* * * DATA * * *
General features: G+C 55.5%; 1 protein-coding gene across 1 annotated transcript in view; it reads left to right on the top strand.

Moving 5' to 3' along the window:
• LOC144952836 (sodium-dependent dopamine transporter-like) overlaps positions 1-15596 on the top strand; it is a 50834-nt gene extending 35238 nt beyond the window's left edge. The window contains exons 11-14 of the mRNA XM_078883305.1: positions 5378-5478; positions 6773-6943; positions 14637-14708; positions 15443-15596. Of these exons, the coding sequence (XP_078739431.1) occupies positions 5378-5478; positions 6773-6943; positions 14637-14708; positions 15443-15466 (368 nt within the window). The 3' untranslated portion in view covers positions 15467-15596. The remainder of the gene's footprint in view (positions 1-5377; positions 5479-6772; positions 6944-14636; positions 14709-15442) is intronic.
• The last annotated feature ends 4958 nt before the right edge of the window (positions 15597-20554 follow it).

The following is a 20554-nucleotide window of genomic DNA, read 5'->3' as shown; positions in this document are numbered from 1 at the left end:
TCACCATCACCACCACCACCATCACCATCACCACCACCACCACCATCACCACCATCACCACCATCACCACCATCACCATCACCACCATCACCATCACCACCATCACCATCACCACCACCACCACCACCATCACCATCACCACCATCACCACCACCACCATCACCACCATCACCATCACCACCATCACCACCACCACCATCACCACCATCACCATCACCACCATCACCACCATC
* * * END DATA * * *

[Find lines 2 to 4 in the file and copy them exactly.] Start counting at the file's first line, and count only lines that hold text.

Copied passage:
Moving 5' to 3' along the window:
• LOC144952836 (sodium-dependent dopamine transporter-like) overlaps positions 1-15596 on the top strand; it is a 50834-nt gene extending 35238 nt beyond the window's left edge. The window contains exons 11-14 of the mRNA XM_078883305.1: positions 5378-5478; positions 6773-6943; positions 14637-14708; positions 15443-15596. Of these exons, the coding sequence (XP_078739431.1) occupies positions 5378-5478; positions 6773-6943; positions 14637-14708; positions 15443-15466 (368 nt within the window). The 3' untranslated portion in view covers positions 15467-15596. The remainder of the gene's footprint in view (positions 1-5377; positions 5479-6772; positions 6944-14636; positions 14709-15442) is intronic.
• The last annotated feature ends 4958 nt before the right edge of the window (positions 15597-20554 follow it).